- David Carl Mann (1932-2012), former professional American football punter
- Johnny Mann (1928-2014), American Grammy Award-winning arranger, composer, conductor, entertainer, and recording artist
- George Adam Mann, 1734-1821: a Family on Four Frontiers, Pennsylvania, Virginia, Kentucky and Ohio by Dorothy C. Knoff.
- The Manns of Edwards County, Illinois by Betty M. Mann.
The motto was originally a war cry or slogan. Mottoes first began to be shown with arms in the 14th and 15th centuries, but were not in general use until the 17th century. Thus the oldest coats of arms generally do not include a motto. Mottoes seldom form part of the grant of arms: Under most heraldic authorities, a motto is an optional component of the coat of arms, and can be added to or changed at will; many families have chosen not to display a motto.
Motto: Per ardua stabilis
Motto Translation: Firm in adversity.
- Browne, James. The History of Scotland it's Highlands, Regiments and Clans 8 Volumes. Edinburgh: Francis A Niccolls & Co, 1909. Print.
- Colletta, John P. They Came In Ships. Salt Lake City: Ancestry, 1993. Print.
- Leeson, Francis L. Dictionary of British Peerages. Baltimore: Genealogical Publishing, 1986. Print. (ISBN 0-8063-1121-5).
- Martine, Roddy, Roderick Martine and Don Pottinger. Scottish Clan and Family Names Their Arms, Origins and Tartans. Edinburgh: Mainstream, 1992. Print.
- Best, Hugh. Debrett's Texas Peerage. New York: Coward-McCann, 1983. Print. (ISBN 069811244X).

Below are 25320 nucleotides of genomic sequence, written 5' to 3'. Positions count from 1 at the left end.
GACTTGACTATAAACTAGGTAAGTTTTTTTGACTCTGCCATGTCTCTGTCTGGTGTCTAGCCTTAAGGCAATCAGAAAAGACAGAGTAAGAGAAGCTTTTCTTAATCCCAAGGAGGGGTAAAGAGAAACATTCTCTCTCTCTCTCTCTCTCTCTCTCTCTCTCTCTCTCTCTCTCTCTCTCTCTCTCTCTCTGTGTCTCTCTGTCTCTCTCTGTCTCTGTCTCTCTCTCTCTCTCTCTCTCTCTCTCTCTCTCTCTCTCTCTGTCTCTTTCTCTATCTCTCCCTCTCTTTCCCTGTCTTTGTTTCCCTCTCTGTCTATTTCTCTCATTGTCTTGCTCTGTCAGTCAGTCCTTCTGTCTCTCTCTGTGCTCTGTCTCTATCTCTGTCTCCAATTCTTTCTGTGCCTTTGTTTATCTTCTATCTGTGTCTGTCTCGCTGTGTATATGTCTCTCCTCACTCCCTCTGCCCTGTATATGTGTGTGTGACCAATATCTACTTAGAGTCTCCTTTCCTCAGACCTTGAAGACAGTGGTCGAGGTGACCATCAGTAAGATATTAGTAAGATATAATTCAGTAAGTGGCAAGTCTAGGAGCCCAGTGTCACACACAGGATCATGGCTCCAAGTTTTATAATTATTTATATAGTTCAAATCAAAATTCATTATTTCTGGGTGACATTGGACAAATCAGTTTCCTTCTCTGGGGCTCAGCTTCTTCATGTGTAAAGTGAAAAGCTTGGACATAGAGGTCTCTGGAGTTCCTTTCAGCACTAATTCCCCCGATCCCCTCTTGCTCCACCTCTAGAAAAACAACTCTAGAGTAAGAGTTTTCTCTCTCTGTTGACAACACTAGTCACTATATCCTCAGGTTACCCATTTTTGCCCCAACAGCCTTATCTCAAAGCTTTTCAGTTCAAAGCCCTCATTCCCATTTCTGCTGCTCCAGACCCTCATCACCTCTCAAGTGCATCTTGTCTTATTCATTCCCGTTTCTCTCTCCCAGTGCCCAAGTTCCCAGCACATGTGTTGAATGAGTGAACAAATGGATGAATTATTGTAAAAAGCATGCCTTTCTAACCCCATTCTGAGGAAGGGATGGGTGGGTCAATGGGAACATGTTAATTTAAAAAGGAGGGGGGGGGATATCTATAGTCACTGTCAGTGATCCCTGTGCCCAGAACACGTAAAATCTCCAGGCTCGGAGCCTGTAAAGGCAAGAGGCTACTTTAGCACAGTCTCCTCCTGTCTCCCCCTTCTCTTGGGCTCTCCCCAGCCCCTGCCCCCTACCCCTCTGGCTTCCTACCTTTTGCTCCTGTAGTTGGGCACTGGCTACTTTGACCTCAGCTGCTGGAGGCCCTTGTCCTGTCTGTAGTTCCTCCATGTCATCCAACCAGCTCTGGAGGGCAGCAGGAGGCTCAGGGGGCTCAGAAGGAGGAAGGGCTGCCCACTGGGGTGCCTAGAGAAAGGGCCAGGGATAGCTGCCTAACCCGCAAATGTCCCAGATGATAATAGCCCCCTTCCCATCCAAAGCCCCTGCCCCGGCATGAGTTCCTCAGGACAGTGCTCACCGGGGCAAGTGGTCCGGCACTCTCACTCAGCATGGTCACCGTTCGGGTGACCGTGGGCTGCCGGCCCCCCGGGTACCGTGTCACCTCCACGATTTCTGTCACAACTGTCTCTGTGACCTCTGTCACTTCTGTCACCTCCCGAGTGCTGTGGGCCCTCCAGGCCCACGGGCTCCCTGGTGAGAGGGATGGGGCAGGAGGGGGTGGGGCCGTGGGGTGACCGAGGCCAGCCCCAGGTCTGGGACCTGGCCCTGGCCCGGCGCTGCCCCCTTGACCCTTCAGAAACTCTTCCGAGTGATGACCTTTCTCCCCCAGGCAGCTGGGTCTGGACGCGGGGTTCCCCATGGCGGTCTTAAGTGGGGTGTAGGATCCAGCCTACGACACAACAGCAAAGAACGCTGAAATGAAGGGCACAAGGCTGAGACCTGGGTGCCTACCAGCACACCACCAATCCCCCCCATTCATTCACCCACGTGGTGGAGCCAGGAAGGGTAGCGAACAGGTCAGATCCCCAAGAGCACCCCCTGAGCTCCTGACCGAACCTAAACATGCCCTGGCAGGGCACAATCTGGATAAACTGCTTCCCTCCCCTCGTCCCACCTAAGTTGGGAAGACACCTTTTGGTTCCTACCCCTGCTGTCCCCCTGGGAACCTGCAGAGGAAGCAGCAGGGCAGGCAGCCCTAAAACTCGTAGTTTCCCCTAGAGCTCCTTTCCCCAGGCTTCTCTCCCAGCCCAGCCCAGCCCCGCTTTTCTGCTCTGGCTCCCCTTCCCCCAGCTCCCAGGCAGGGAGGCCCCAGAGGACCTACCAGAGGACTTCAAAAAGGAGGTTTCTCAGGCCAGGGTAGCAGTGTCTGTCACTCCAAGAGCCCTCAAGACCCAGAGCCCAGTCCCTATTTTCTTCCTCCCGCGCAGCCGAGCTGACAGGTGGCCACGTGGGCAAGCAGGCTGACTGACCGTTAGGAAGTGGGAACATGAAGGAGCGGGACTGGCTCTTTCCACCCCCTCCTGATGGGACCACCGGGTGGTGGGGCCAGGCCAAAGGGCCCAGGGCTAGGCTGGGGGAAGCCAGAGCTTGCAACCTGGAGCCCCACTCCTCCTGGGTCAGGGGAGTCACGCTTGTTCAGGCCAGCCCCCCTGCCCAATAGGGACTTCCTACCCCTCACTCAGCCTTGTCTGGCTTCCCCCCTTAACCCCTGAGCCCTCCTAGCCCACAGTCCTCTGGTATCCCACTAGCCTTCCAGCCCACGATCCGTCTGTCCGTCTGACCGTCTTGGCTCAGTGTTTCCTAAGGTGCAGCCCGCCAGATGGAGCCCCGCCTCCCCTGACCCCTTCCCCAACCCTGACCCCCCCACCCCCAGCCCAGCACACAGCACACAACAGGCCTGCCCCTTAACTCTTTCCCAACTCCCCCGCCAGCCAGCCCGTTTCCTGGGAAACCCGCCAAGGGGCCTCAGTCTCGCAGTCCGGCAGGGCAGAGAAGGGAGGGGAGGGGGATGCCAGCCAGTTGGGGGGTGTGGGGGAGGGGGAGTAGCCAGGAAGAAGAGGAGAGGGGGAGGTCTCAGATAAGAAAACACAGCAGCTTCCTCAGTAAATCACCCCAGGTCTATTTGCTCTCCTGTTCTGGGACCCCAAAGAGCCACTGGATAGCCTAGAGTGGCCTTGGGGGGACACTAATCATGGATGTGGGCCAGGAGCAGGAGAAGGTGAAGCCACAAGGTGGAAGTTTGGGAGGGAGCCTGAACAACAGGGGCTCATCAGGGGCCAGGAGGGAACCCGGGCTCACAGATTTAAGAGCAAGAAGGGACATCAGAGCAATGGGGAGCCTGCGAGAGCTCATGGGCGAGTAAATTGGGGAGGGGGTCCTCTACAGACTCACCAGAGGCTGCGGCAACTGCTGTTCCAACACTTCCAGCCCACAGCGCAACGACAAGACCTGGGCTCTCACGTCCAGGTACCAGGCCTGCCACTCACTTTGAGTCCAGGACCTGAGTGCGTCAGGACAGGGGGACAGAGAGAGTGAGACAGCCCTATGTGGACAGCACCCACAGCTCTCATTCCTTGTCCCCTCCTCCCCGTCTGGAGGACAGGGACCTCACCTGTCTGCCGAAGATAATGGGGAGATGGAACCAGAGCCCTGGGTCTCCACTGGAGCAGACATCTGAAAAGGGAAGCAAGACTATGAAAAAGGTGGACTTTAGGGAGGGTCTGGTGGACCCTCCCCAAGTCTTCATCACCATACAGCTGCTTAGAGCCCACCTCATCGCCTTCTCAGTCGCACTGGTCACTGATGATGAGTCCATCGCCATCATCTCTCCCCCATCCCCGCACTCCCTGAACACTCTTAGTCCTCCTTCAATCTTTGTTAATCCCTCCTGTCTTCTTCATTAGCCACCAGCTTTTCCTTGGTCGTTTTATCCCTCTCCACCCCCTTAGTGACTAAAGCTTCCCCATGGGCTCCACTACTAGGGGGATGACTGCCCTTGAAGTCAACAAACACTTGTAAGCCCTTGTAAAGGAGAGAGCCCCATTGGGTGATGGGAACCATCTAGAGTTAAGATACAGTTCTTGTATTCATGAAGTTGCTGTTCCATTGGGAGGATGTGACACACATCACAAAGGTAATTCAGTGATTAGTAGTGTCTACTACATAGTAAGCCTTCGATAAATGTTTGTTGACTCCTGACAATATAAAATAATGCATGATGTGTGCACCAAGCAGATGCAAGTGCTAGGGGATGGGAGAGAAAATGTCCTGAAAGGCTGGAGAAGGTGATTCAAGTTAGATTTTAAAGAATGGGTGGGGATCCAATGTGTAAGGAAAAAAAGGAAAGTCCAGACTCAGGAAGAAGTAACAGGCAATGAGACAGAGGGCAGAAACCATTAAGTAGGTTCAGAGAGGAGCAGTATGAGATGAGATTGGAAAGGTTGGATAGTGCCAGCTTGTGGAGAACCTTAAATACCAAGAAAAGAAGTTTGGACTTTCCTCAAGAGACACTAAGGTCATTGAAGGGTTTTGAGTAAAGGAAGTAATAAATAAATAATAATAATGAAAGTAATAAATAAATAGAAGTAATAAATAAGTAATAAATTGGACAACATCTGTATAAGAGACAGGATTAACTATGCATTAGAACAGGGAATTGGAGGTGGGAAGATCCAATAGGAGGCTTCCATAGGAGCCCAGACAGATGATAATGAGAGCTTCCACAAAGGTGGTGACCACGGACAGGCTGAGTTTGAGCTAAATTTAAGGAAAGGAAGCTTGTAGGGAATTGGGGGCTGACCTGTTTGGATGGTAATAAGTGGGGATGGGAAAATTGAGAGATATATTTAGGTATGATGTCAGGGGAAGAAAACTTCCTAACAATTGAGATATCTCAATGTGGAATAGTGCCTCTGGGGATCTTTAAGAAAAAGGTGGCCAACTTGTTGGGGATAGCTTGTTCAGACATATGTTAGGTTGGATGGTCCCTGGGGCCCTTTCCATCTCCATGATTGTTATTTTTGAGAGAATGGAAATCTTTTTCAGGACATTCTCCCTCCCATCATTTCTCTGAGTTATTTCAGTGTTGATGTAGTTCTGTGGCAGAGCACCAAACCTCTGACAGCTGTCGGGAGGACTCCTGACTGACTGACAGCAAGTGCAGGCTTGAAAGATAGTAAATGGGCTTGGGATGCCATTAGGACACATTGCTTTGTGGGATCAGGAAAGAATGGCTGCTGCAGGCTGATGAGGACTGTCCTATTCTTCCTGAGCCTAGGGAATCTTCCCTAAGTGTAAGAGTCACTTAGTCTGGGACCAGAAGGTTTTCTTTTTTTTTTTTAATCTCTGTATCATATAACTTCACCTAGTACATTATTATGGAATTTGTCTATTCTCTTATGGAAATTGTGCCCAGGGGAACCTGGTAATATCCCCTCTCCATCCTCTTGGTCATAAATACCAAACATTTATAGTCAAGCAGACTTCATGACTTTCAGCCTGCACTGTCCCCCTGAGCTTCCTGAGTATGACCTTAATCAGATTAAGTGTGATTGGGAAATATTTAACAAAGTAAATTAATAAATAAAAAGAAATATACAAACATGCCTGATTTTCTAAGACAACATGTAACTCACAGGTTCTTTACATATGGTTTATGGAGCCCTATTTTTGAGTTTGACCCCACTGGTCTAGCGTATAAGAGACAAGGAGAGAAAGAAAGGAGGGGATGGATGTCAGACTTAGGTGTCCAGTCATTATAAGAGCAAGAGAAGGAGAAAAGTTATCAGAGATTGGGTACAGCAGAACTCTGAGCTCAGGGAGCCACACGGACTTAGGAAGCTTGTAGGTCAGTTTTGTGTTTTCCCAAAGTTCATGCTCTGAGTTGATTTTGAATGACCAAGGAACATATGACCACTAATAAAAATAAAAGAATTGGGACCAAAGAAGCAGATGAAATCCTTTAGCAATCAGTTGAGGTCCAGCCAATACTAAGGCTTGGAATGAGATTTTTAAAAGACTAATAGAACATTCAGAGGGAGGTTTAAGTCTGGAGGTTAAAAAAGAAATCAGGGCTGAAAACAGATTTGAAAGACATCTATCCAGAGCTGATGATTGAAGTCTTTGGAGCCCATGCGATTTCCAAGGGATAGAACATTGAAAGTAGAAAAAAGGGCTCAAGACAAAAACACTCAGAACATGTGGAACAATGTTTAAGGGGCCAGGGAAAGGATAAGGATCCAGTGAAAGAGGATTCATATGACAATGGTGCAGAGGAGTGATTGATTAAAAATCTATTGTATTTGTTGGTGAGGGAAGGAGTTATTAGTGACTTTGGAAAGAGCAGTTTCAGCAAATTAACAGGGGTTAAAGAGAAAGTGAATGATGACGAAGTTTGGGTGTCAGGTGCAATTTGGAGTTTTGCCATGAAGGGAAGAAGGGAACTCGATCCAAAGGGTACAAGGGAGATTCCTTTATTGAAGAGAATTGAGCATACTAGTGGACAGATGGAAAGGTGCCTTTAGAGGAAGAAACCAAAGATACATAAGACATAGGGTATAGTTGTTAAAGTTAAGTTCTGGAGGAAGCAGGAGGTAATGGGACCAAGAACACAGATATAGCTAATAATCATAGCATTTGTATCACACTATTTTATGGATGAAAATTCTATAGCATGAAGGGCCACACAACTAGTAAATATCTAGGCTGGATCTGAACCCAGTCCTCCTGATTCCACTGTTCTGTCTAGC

- Scarlett, James D. Tartan The Highland Textile. London: Shepheard-Walwyn, 1990. Print. (ISBN 0-85683-120-4).
- Urquhart, Blair Edition. Tartans The New Compact Study Guide and Identifier. Secauccus, NJ: Chartwell Books, 1994. Print. (ISBN 0-7858-0050-6).
- Bradford, William. History of Plymouth Plantation 1620-1647 Edited by Samuel Eliot Morrison 2 Volumes. New York: Russell and Russell, 1968. Print.
- Skordas, Guest. Ed. The Early Settlers of Maryland an Index to Names or Immigrants Complied from Records of Land Patents 1633-1680 in the Hall of Records Annapolis, Maryland. Baltimore: Genealogical Publishing, 1968. Print.
- Innes, Thomas and Learney. Scots Heraldry A Practical Handbook on the Historical Principles and Mordern Application of the Art and Science. London: Oliver and Boyd, 1934. Print.
The Mann Family Crest was acquired from the Houseofnames.com archives. The Mann Family Crest was drawn according to heraldic standards based on published blazons. We generally include the oldest published family crest once associated with each surname.
This page was last modified on 8 January 2015 at 12:49.